On Wed, Oct 12, 2016 at 2:07 PM, Nick Coghlan <ncogh...@gmail.com> wrote:
> I don't think it makes sense to add any more ideas to PEP 467. That
> needed to be a PEP because it proposed breaking backwards
> compatibility in a couple of areas, and because of the complex history
> of Python 3's "bytes-as-tuple-of-ints" and Python 2's "bytes-as-str"
> semantics.
> Other enhancements to the binary data handling APIs in Python 3 can be
> considered on their own merits.

I see.  My proposal should be another PEP (if PEP is required).

>> * It isn't "one obvious way": Developers including me may forget to
>> use context manager.
>>   And since it works on CPython, it's hard to point it out.
> To add to the confusion, there's also
> https://docs.python.org/3/library/stdtypes.html#memoryview.tobytes
> giving:
>     line = memoryview(buf)[:n].tobytes()
> However, folks *do* need to learn that many mutable data types will
> lock themselves against modification while you have a live memory view
> on them, so it's important to release views promptly and reliably when
> we don't need them any more.

I agree.
io.TextWrapper objects reports ResourceWarning for unclosed file.
I think same warning for unclosed memoryview objects may help developers.

>> Quick benchmark:
>> (temporary bytes)
>> $ python3 -m perf timeit -s 'buf =
>> bytearray(b"foo\r\nbar\r\nbaz\r\n")' -- 'bytes(buf)[:3]'
>> ....................
>> Median +- std dev: 652 ns +- 19 ns
>> (temporary memoryview without "with"
>> $ python3 -m perf timeit -s 'buf =
>> bytearray(b"foo\r\nbar\r\nbaz\r\n")' -- 'bytes(memoryview(buf)[:3])'
>> ....................
>> Median +- std dev: 886 ns +- 26 ns
>> (temporary memoryview with "with")
>> $ python3 -m perf timeit -s 'buf = bytearray(b"foo\r\nbar\r\nbaz\r\n")' -- '
>> with memoryview(buf) as m:
>>     bytes(m[:3])
>> '
>> ....................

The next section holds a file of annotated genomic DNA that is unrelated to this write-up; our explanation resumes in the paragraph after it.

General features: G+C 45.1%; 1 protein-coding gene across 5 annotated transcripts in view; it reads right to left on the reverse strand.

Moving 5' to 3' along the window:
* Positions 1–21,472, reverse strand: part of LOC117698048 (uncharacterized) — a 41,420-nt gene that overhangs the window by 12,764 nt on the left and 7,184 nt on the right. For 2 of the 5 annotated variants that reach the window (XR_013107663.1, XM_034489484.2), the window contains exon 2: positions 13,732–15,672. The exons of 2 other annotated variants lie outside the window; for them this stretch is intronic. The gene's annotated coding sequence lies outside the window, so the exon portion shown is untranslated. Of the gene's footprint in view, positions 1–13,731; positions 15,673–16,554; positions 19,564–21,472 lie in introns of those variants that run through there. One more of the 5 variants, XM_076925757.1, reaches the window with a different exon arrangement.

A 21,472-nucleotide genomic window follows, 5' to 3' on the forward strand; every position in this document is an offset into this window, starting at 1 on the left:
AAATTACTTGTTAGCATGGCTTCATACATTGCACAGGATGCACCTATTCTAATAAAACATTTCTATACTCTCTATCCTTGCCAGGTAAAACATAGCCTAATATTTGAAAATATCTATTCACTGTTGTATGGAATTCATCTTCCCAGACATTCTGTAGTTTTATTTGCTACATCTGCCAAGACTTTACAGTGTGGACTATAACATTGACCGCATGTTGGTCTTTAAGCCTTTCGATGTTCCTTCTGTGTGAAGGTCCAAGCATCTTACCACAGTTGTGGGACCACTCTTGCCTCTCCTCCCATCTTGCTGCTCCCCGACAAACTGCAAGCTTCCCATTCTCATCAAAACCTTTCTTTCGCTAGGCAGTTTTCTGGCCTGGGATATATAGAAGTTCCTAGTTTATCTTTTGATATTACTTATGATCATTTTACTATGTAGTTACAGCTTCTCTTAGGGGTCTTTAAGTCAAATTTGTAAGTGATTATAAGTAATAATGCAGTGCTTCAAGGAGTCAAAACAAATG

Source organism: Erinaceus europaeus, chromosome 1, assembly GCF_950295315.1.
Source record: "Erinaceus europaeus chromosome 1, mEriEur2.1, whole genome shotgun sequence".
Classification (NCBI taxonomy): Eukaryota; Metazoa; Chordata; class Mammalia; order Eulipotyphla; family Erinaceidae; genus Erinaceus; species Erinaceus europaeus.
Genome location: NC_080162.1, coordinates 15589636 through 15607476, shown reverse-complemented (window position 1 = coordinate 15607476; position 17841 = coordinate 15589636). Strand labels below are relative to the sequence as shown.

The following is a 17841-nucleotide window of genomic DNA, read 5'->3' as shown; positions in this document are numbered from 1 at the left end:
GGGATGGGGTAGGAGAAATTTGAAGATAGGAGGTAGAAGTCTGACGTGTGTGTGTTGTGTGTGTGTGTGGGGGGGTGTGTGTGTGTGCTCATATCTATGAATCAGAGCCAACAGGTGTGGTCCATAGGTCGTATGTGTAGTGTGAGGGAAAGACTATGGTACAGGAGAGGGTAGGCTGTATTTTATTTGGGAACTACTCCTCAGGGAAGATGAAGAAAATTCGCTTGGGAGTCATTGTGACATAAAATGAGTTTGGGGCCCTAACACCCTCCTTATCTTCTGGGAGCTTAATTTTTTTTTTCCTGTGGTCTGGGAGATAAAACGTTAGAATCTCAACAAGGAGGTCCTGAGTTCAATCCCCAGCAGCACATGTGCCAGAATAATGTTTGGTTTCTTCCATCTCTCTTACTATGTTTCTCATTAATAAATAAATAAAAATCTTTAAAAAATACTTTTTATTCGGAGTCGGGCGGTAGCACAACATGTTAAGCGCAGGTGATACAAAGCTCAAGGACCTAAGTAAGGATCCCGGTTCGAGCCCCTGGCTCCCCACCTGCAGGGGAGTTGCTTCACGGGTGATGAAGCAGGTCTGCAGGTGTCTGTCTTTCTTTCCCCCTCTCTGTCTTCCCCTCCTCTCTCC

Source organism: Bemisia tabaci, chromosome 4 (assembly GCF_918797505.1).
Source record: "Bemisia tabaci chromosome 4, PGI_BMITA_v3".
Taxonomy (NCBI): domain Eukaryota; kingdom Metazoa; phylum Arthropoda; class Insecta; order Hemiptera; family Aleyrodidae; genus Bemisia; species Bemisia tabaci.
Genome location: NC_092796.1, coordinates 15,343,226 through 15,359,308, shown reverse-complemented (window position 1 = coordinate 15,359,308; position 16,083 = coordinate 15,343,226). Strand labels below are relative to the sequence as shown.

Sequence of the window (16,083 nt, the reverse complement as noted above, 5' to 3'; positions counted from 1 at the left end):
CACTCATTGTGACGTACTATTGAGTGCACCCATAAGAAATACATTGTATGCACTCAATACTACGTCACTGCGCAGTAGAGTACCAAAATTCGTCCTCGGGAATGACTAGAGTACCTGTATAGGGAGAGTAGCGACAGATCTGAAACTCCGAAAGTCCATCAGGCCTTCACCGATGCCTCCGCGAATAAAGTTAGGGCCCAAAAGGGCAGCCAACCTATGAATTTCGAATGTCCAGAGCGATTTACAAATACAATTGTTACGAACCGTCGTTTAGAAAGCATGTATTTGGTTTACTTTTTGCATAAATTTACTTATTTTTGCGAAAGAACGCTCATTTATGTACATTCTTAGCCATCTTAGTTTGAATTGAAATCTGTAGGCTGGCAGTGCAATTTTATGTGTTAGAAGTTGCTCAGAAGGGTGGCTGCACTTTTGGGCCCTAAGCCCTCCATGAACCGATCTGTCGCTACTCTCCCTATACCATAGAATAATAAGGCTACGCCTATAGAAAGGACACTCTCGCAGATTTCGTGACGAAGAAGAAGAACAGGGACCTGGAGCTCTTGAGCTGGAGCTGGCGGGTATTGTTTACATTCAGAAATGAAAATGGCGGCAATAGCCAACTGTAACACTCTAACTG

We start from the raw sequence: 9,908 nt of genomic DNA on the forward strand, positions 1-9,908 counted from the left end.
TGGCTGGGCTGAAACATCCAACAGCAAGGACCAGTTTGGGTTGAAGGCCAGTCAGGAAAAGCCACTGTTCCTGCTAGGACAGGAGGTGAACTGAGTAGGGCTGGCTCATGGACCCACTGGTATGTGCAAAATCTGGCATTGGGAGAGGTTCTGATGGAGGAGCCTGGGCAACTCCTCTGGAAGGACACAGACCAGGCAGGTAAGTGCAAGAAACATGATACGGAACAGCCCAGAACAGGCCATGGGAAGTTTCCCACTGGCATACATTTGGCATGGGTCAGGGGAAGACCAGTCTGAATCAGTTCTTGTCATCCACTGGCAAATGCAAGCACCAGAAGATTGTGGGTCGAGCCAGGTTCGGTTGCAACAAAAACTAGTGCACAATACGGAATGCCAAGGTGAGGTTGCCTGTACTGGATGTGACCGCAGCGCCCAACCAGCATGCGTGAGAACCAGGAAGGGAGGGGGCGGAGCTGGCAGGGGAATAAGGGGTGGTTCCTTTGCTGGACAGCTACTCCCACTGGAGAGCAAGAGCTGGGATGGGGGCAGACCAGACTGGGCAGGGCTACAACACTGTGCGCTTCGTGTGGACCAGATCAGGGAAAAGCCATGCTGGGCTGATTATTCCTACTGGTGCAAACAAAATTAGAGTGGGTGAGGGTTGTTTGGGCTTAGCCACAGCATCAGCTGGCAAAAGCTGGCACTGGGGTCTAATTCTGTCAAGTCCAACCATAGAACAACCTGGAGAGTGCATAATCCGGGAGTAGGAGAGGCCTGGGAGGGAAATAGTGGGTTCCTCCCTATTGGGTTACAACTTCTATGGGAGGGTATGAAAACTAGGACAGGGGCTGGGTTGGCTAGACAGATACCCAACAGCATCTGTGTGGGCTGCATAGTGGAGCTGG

>> Median +- std dev: 1.11 us +- 0.03 us
> This is normal though, as memory views trade lower O(N) costs (reduced
> data copying) for higher O(1) setup costs (creating and managing the
> view, indirection for data access).

Yes.  When data is small, benefit of less data copy can be hidden easily.

One big difficulty of I/O frameworks like asyncio is: we can't assume data size.
Framework should be optimized for both of many small chunks and large data.

With memoryview, when we optimize for large data (e.g. downloading large file),
performance for massive small data (e.g. small JSON API) become worse.

Actually, one pull request is gave up to use memoryview because of it.


>> Proposed solution
>> ===============
>> Adding one more constructor to bytes:
>>     # when length=-1 (default), use until end of *byteslike*.
>>     bytes.frombuffer(byteslike, length=-1, offset=0)
>> With ths API
>>     with memoryview(buf) as m:
>>         line = bytes(m[:n])
>> becomes
>>     line = bytes.frombuffer(buf, n)
> Does that need to be a method on the builtin rather than a separate
> helper function, though? Once you define:
>     def snapshot(buf, length=None, offset=0):
>         with memoryview(buf) as m:
>             return m[offset:length].tobytes()
> then that can be replaced by a more optimised C implementation without
> users needing to care about the internal details.

I'm thinking about adding such helper function in asyncio speedup C extension.
But there are some other non-blocking I/O frameworks: Tornado,
Twisted, and curio.

And relying on C extention make harder to optimize for other Python
If it is in standard library, PyPy and other Python implementation can
optimize it.

> That is, getting back to a variant on one of Serhiy's suggestions in
> the last PEP 467 discussion, it may make sense for us to offer a
> "buffertools" library that's specifically aimed at supporting
> efficient buffer manipulation operations that minimise data copying.
> The pure Python implementations would work entirely through
> memoryview, but we could also have selected C accelerated operations
> if that showed a noticeable improvement on asyncio's benchmarks.

It seems nice idea. I'll read the discussion.

> Regards,
> Nick.
> P.S. The length/offset API design is also problematic due to the way
> it differs from range() & slice(), but I don't think it makes sense to
> get into that kind of detail before discussing the larger question of
> adding a new helper module for working efficiently with memory buffers
> vs further widening the method API for the builtin bytes type
> --
> Nick Coghlan   |   ncogh...@gmail.com   |   Brisbane, Australia

I avoid slice API intentionally, because if it seems like slice,
someone will propose
adding `step` support only for consistency.

But, as Serhiy said, consistent with old buffer API is nice.

INADA Naoki  <songofaca...@gmail.com>
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